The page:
@inproceedings{yang-etal-2023-many,
title = "How Many and Which Training Points Would Need to be Removed to Flip this Prediction?",
author = "Yang, Jinghan and
Jain, Sarthak and
Wallace, Byron C.",
booktitle = "Proceedings of the 17th Conference of the European Chapter of the Association for Computational Linguistics",
month = may,
year = "2023",
address = "Dubrovnik, Croatia",
publisher = "Association for Computational Linguistics",
url = "https://aclanthology.org/2023.eacl-main.188",
doi = "10.18653/v1/2023.eacl-main.188",
pages = "2571--2584",
abstract = "We consider the problem of identifying a \textit{minimal subset} of training data $\mathcal{S}_t$ such that if the instances comprising $\mathcal{S}_t$ had been removed prior to training, the categorization of a given test point $x_t$ would have been different.Identifying such a set may be of interest for a few reasons.First, the cardinality of $\mathcal{S}_t$ provides a measure of robustness (if $|\mathcal{S}_t|$ is small for $x_t$, we might be less confident in the corresponding prediction), which we show is correlated with but complementary to predicted probabilities.Second, interrogation of $\mathcal{S}_t$ may provide a novel mechanism for \textit{contesting} a particular model prediction: If one can make the case that the points in $\mathcal{S}_t$ are wrongly labeled or irrelevant, this may argue for overturning the associated prediction. Identifying $\mathcal{S}_t$ via brute-force is intractable.We propose comparatively fast approximation methods to find $\mathcal{S}_t$ based on \textit{influence functions}, and find that{---}for simple convex text classification models{---}these approaches can often successfully identify relatively small sets of training examples which, if removed, would flip the prediction.",
}

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<abstract>We consider the problem of identifying a minimal subset of training data \mathcalS_t such that if the instances comprising \mathcalS_t had been removed prior to training, the categorization of a given test point x_t would have been different.Identifying such a set may be of interest for a few reasons.First, the cardinality of \mathcalS_t provides a measure of robustness (if |\mathcalS_t| is small for x_t, we might be less confident in the corresponding prediction), which we show is correlated with but complementary to predicted probabilities.Second, interrogation of \mathcalS_t may provide a novel mechanism for contesting a particular model prediction: If one can make the case that the points in \mathcalS_t are wrongly labeled or irrelevant, this may argue for overturning the associated prediction. Identifying \mathcalS_t via brute-force is intractable.We propose comparatively fast approximation methods to find \mathcalS_t based on influence functions, and find that—for simple convex text classification models—these approaches can often successfully identify relatively small sets of training examples which, if removed, would flip the prediction.</abstract>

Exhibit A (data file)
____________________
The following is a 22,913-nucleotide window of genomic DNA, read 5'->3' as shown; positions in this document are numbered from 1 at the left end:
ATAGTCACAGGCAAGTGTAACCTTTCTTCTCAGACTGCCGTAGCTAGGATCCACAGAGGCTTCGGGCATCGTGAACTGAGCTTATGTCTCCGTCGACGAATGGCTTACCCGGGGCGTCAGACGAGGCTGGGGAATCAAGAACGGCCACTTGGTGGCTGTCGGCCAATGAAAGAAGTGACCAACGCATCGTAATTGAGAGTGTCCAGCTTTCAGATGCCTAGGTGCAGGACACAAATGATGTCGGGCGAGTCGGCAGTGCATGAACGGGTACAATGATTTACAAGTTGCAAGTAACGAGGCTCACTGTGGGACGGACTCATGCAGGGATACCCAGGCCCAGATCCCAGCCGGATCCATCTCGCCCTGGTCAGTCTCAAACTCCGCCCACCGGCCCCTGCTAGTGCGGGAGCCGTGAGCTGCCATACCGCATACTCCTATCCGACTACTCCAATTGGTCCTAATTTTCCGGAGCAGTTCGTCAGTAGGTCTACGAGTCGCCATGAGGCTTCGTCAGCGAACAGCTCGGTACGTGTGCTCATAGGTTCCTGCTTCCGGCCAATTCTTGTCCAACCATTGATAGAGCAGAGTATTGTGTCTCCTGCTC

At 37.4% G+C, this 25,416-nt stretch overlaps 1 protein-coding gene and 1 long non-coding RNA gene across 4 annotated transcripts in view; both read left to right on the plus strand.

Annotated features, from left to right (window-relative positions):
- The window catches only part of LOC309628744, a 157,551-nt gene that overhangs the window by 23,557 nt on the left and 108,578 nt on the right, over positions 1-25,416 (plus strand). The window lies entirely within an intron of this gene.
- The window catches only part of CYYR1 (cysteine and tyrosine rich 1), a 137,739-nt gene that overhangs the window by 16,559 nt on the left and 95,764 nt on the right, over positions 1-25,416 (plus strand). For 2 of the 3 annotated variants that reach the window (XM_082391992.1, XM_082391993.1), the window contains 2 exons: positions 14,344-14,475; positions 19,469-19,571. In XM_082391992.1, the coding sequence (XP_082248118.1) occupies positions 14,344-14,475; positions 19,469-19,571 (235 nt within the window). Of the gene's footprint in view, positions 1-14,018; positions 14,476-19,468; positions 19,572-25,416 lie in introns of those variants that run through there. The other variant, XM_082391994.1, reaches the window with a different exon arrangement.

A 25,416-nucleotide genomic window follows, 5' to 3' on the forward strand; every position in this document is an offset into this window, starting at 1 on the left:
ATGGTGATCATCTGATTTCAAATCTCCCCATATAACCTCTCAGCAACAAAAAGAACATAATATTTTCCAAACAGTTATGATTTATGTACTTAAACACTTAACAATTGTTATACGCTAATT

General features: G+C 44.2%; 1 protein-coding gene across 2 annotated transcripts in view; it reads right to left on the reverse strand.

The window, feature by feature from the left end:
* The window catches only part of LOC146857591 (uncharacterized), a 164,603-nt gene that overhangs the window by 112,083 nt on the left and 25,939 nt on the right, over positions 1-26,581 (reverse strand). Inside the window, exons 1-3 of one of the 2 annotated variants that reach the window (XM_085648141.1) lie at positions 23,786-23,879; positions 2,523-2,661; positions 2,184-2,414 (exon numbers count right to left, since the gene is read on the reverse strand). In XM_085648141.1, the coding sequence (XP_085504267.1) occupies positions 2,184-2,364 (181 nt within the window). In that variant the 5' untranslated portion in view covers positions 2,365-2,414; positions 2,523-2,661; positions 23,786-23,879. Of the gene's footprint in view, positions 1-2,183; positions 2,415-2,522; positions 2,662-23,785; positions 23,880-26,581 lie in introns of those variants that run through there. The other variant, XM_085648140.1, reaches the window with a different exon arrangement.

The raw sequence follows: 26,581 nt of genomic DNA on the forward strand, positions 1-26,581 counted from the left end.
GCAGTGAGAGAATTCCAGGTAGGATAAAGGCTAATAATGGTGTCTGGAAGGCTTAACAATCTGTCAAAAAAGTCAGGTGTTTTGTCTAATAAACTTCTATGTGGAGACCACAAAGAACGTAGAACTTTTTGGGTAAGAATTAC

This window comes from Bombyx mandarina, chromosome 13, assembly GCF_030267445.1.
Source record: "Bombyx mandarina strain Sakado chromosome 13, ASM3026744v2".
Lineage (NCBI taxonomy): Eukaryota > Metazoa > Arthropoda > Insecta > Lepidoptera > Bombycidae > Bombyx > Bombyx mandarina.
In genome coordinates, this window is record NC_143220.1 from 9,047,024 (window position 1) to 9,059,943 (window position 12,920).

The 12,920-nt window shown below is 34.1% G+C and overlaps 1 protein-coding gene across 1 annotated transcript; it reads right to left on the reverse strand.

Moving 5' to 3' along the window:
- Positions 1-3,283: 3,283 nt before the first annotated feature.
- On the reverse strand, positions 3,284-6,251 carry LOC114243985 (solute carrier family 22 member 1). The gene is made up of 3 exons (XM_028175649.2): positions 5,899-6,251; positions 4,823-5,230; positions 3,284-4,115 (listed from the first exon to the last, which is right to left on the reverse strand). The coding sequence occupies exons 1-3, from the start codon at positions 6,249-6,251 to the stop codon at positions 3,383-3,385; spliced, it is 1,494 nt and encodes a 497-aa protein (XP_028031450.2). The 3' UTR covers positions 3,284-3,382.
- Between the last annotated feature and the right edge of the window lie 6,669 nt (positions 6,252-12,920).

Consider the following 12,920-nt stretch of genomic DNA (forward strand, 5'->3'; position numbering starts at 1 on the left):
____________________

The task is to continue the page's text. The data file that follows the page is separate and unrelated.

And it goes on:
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%0 Conference Proceedings
%T How Many and Which Training Points Would Need to be Removed to Flip this Prediction?
%A Yang, Jinghan
%A Jain, Sarthak
%A Wallace, Byron C.
%S Proceedings of the 17th Conference of the European Chapter of the Association for Computational Linguistics
%D 2023
%8 May
%I Association for Computational Linguistics
%C Dubrovnik, Croatia
%F yang-etal-2023-many
%X We consider the problem of identifying a minimal subset of training data \mathcalS_t such that if the instances comprising \mathcalS_t had been removed prior to training, the categorization of a given test point x_t would have been different.Identifying such a set may be of interest for a few reasons.First, the cardinality of \mathcalS_t provides a measure of robustness (if |\mathcalS_t| is small for x_t, we might be less confident in the corresponding prediction), which we show is correlated with but complementary to predicted probabilities.Second, interrogation of \mathcalS_t may provide a novel mechanism for contesting a particular model prediction: If one can make the case that the points in \mathcalS_t are wrongly labeled or irrelevant, this may argue for overturning the associated prediction. Identifying \mathcalS_t via brute-force is intractable.We propose comparatively fast approximation methods to find \mathcalS_t based on influence functions, and find that—for simple convex text classification models—these approaches can often successfully identify relatively small sets of training examples which, if removed, would flip the prediction.
%R 10.18653/v1/2023.eacl-main.188
%U https://aclanthology.org/2023.eacl-main.188
%U https://doi.org/10.18653/v1/2023.eacl-main.188
%P 2571-2584

##### Markdown (Informal)

[How Many and Which Training Points Would Need to be Removed to Flip this Prediction?](https://aclanthology.org/2023.eacl-main.188) (Yang et al., EACL 2023)

##### ACL